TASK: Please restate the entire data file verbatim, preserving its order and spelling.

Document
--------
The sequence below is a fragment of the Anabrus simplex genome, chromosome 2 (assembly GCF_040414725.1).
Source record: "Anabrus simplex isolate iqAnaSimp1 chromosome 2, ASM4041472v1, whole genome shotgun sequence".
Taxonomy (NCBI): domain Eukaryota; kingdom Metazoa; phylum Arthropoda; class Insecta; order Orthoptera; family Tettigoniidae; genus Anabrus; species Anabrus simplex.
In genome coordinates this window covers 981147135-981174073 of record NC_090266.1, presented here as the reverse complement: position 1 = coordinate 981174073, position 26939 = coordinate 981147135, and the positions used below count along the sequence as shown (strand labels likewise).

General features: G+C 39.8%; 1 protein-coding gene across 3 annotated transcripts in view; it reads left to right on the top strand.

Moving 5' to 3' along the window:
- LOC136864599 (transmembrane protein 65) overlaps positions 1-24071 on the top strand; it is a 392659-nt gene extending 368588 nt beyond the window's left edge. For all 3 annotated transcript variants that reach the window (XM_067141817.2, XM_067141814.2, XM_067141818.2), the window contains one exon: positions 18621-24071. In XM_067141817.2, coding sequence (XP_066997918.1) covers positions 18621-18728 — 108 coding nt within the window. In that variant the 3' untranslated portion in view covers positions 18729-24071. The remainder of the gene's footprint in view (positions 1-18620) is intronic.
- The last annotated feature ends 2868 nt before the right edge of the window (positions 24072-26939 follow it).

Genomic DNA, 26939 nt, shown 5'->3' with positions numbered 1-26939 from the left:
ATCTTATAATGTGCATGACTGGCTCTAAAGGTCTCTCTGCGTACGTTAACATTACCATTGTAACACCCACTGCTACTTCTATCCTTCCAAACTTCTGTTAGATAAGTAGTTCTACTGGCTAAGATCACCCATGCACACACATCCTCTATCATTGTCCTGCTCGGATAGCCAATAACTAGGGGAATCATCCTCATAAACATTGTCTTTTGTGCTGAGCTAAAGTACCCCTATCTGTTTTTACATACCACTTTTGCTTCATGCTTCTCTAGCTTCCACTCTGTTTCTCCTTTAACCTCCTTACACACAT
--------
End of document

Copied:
The sequence below is a fragment of the Anabrus simplex genome, chromosome 2 (assembly GCF_040414725.1).
Source record: "Anabrus simplex isolate iqAnaSimp1 chromosome 2, ASM4041472v1, whole genome shotgun sequence".
Taxonomy (NCBI): domain Eukaryota; kingdom Metazoa; phylum Arthropoda; class Insecta; order Orthoptera; family Tettigoniidae; genus Anabrus; species Anabrus simplex.
In genome coordinates this window covers 981147135-981174073 of record NC_090266.1, presented here as the reverse complement: position 1 = coordinate 981174073, position 26939 = coordinate 981147135, and the positions used below count along the sequence as shown (strand labels likewise).

General features: G+C 39.8%; 1 protein-coding gene across 3 annotated transcripts in view; it reads left to right on the top strand.

Moving 5' to 3' along the window:
- LOC136864599 (transmembrane protein 65) overlaps positions 1-24071 on the top strand; it is a 392659-nt gene extending 368588 nt beyond the window's left edge. For all 3 annotated transcript variants that reach the window (XM_067141817.2, XM_067141814.2, XM_067141818.2), the window contains one exon: positions 18621-24071. In XM_067141817.2, coding sequence (XP_066997918.1) covers positions 18621-18728 — 108 coding nt within the window. In that variant the 3' untranslated portion in view covers positions 18729-24071. The remainder of the gene's footprint in view (positions 1-18620) is intronic.
- The last annotated feature ends 2868 nt before the right edge of the window (positions 24072-26939 follow it).

Genomic DNA, 26939 nt, shown 5'->3' with positions numbered 1-26939 from the left:
ATCTTATAATGTGCATGACTGGCTCTAAAGGTCTCTCTGCGTACGTTAACATTACCATTGTAACACCCACTGCTACTTCTATCCTTCCAAACTTCTGTTAGATAAGTAGTTCTACTGGCTAAGATCACCCATGCACACACATCCTCTATCATTGTCCTGCTCGGATAGCCAATAACTAGGGGAATCATCCTCATAAACATTGTCTTTTGTGCTGAGCTAAAGTACCCCTATCTGTTTTTACATACCACTTTTGCTTCATGCTTCTCTAGCTTCCACTCTGTTTCTCCTTTAACCTCCTTACACACAT